We love art and own a collection that sometimes is displayed elsewhere. Our original Warhols have traveled a couple of times, and every time we do this we need several steps to ensure every art piece will come back in good shape.
With trusted logistics companies, we are sure that they will be carried with care but we also make condition reports before they travel, once they arrive, once they are installed and then again when the art pieces come back home. We have insurance, but still, ensuring sheltered transportation and careful examination are key to keeping our collection safe. Of course, as art lovers, we use 4ARTapp for several actions, and one of them is condition reporting.
What is a condition report?
A condition report is documentation detailing an artwork’s complete physical appearance.
This article covers why it is an important practice anytime before shipping, storage, or exhibition.
Collectors and artists who keep condition reports will have documentation of any changes over time.
Changes in a painting could be caused by:
- natural aging of sensitive materials
- accidental damage
- insect infestation
- inappropriate storage conditions
- improper handling or packaging
- alterations due to restoration
Why are condition reports important?
Imagine you add a painting to your collection but in a few days, the frame falls apart. As a result, the painting is also at risk.
In the art world, condition reports are a standard requirement for professional exhibitions or handling. Carefully maintaining the documentation is critical when establishing budgets, buying, and settling insurance claims.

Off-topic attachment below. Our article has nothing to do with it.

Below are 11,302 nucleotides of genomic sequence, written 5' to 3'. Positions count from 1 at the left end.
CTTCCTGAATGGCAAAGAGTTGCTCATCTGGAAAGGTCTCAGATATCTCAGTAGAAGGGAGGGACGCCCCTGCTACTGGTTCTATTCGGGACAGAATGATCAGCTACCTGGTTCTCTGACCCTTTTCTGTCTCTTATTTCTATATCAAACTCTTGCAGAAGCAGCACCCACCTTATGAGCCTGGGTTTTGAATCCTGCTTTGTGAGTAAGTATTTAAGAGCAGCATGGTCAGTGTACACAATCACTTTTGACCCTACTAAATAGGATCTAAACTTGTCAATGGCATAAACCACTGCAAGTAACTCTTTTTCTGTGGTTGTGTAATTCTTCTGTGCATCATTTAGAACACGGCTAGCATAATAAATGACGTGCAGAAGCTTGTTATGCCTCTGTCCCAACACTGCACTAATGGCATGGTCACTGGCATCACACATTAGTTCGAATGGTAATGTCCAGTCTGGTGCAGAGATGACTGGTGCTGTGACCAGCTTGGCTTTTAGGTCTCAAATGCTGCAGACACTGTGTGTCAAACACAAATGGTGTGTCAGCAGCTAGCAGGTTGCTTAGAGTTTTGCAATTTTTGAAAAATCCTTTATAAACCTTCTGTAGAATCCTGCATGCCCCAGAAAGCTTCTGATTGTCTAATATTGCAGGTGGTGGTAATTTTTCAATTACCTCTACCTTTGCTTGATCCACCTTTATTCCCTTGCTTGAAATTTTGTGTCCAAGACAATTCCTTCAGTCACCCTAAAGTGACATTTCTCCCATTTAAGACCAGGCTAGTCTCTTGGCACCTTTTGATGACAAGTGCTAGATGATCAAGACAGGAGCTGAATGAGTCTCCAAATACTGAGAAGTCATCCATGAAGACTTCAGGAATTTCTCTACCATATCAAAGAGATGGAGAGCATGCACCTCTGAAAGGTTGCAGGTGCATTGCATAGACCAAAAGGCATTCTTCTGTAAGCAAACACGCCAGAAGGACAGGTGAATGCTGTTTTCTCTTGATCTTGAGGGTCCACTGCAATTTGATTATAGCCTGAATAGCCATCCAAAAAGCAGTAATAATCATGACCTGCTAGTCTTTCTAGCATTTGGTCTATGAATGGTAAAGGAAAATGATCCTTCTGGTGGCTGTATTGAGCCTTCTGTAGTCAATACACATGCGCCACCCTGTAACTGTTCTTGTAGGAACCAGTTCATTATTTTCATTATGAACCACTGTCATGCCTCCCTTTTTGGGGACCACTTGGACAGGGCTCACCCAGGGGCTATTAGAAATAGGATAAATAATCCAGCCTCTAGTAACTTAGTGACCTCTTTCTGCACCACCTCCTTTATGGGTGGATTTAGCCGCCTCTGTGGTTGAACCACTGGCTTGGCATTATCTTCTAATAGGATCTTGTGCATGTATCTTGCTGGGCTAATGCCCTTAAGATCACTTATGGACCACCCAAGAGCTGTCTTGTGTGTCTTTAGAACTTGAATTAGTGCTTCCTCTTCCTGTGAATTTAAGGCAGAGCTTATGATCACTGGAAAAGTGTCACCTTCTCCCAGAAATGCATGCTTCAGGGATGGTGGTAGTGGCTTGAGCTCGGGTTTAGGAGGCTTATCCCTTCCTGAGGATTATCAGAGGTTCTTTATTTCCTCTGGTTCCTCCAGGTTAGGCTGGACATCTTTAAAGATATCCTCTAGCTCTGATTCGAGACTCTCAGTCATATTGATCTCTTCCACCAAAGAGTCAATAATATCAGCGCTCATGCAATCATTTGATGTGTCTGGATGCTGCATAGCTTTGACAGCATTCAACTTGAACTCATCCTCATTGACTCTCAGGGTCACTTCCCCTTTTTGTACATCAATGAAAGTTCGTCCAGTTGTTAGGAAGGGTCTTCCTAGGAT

Curators, conservators or collectors use the information issued on condition reports to:
- identify artworks that need treatment
- prioritize treatment interventions in specific objects of a collection
- identify works that are ready for an exhibition
- identify works at risk for traveling
- predetermine shipping requirements for traveling
Purposes of condition reports
Knowing the condition a painting is in allows the owner or custodian to track changes. Having this information is fundamental for the decision-making process for an artwork before it is acquired, displayed, or loaned.
Before buying, a collector can know if they can provide the necessary care for the piece as well as be aware of any hazards, like fungal infestations. Having an ongoing process of condition reporting can motivate upgrading display facilities or storage, for example, exactly when they’re needed.
Every collector, museum or gallery has different condition report formats for specific purposes.
When to carry out a condition report
Because condition reporting is an ongoing process, you need to take into account the different times to do it.
On acquiring a painting
On a first examination the report shows if something needs restoration, and if storage or display needs special requirements.
When storing an artwork
A painting can stay fine for many years, but deterioration can happen especially if the storage area is not ideal (if the room is humid, for example).
An artwork to be displayed needs to have its overall structural integrity determined, plus how the light levels should be and any handling instructions.
While being displayed
It varies between every collection, but pieces should be inspected regularly. Any changes should be noted and if there is action to be done, it should also be documented.